Canadian Coast Guard to close 10 marine communications and traffic services centers across Canada, cut 184 officers; CAW president says cost cutting measures disregard marine safety
May 21, 2012
– The Canadian Coast Guard has announced that it will further reduce its safety services to mariners beginning in 2014 and 2015 by closing ten marine communications and traffic services centres across Canada, the CAW says.
After reducing staff at most of these centres and closing two Marine Rescue Centres in St-John's and Quebec City, the Coast Guard is further reducing the safety network for mariners, said Martin Gregoire, President of CAW Local 2182, who represents the 350 marine communications and traffic services officers working at the twenty-two marine communications and traffic services centres across the country.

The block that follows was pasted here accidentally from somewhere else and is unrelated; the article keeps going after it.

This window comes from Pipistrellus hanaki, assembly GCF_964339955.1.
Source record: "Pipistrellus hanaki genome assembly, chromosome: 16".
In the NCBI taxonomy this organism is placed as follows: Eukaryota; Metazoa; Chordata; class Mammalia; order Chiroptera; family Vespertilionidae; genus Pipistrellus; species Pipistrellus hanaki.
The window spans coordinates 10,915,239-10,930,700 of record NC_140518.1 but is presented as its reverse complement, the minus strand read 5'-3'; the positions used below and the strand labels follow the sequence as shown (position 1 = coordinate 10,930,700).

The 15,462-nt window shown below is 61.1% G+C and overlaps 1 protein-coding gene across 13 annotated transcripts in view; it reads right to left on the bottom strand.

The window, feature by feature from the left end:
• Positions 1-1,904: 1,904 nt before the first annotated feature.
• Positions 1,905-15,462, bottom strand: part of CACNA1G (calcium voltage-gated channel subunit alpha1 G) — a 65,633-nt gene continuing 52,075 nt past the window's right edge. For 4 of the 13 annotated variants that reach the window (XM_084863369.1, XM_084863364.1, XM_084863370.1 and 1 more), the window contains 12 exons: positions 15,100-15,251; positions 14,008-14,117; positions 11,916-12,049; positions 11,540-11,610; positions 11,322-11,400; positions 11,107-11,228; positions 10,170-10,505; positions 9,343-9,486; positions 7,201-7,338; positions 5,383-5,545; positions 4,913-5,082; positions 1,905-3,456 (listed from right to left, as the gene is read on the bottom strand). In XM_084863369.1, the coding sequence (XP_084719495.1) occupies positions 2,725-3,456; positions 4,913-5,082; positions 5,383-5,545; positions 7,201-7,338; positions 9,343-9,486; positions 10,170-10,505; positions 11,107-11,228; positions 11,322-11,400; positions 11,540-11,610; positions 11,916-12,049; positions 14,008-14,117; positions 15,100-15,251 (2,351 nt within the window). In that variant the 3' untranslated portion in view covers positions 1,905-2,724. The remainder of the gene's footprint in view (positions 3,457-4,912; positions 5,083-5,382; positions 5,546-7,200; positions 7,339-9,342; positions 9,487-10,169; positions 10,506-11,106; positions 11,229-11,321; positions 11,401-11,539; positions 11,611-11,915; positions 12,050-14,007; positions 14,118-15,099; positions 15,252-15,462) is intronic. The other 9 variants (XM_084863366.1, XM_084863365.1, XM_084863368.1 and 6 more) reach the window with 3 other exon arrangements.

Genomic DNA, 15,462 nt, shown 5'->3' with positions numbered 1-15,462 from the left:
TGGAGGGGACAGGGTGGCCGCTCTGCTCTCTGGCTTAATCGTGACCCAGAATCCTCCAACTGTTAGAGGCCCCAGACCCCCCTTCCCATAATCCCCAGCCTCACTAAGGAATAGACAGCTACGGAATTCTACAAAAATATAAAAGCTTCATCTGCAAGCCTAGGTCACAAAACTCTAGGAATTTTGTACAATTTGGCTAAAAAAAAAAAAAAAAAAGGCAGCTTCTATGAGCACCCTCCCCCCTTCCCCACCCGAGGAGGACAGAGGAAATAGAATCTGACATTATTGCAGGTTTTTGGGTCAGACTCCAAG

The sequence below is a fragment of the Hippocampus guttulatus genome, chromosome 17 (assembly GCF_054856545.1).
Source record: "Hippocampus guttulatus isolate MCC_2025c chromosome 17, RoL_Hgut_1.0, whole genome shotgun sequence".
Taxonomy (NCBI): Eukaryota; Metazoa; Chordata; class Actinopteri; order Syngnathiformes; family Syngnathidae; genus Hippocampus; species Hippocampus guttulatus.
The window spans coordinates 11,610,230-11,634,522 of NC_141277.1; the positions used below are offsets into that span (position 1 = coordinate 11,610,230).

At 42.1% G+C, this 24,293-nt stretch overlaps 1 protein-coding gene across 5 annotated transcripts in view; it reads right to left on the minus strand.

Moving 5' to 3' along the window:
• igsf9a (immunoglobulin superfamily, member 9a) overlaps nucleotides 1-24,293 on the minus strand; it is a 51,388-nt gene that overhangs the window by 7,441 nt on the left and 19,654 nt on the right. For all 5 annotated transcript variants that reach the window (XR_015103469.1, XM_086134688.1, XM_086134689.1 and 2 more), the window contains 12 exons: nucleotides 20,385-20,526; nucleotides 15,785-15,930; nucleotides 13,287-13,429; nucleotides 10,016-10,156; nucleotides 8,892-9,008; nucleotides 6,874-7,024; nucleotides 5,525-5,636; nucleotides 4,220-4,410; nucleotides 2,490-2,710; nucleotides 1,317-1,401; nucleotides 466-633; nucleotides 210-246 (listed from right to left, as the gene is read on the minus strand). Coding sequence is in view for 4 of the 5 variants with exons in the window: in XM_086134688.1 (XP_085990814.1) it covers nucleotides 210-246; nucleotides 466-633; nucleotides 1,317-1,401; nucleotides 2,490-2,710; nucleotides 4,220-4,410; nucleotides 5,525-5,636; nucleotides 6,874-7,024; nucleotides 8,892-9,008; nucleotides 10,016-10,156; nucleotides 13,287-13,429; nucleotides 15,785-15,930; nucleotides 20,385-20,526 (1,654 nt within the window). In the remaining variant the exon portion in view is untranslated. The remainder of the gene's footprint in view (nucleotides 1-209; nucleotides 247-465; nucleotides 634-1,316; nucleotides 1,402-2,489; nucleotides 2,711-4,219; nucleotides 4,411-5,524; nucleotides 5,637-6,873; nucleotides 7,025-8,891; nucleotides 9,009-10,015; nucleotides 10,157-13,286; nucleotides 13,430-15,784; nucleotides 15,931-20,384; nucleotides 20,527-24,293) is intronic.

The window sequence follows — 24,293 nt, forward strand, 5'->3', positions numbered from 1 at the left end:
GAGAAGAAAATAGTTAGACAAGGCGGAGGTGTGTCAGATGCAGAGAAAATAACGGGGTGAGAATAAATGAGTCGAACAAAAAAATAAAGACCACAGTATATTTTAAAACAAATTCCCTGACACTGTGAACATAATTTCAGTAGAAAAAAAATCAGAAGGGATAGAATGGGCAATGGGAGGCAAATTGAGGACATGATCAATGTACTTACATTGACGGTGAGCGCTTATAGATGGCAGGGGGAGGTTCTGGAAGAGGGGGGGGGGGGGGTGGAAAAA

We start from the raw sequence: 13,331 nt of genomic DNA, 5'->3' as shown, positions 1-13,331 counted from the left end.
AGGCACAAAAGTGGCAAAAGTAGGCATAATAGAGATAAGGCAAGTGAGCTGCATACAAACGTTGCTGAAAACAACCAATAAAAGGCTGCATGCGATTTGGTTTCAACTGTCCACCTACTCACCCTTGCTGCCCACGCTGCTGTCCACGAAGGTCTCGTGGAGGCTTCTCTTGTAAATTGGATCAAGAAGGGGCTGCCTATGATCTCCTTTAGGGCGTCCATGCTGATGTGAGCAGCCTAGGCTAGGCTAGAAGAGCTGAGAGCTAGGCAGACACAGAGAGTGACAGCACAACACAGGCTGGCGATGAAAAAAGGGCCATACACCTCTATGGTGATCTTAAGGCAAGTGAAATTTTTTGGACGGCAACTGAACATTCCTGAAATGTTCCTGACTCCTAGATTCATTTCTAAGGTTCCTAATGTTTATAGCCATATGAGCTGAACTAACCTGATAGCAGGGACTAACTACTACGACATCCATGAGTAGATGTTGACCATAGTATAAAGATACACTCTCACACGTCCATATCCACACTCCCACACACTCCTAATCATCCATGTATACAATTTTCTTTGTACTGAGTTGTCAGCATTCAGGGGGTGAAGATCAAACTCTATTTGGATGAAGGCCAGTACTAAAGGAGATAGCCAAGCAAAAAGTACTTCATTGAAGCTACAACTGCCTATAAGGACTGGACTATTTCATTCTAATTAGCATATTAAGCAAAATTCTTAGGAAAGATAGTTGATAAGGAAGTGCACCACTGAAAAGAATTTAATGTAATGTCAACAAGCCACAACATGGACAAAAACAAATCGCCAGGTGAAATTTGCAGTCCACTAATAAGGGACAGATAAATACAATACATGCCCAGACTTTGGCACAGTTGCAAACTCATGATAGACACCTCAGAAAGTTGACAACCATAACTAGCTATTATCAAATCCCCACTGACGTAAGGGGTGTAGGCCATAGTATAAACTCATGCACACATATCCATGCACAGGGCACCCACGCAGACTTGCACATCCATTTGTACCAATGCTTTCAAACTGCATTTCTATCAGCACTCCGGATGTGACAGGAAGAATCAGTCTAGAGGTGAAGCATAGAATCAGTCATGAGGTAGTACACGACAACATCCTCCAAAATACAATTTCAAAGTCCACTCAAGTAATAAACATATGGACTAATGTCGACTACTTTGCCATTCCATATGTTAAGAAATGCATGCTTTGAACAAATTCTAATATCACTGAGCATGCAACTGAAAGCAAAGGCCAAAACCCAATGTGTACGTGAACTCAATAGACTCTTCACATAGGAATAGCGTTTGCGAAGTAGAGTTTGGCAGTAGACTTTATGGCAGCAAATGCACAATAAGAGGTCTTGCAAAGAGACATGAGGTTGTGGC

"It makes no sense to further reduce the safety services that are available to mariners," Gregoire said.
As of May 17, 184 marine communications and traffic services officers working at 10 marine communications and traffic services centres were informed that their center was closing, he said.
These centres are St-John's and St-Anthony, NL, St-John, N.B., Rivière au Renard and Montréal, Qc, Thunder Bay, ON, Vancouver, Tofino and Comox, BC. This is in addition to Inuvik, NWT closing at the end of 2012.
The new Coast Guard plan is to provide service from a distance. For example: Vancouver, which is the busiest port in the country, will now have their marine communications and traffic services provided from Victoria, BC.
This approach may work well for air traffic control, however, with marine traffic, it is different, Gregoire said. Local knowledge is most important, knowing about currents, tides, local users and geography is critical when providing assistance to mariners and regulating marine traffic, said Grégoire.
"Prime Minister Stephen Harper's cost cutting agenda includes a total disregard for marine safety," said Gregoire. "We urge mariners to write to the Coast Guard Commissioner, to stop these closures before something serious happens."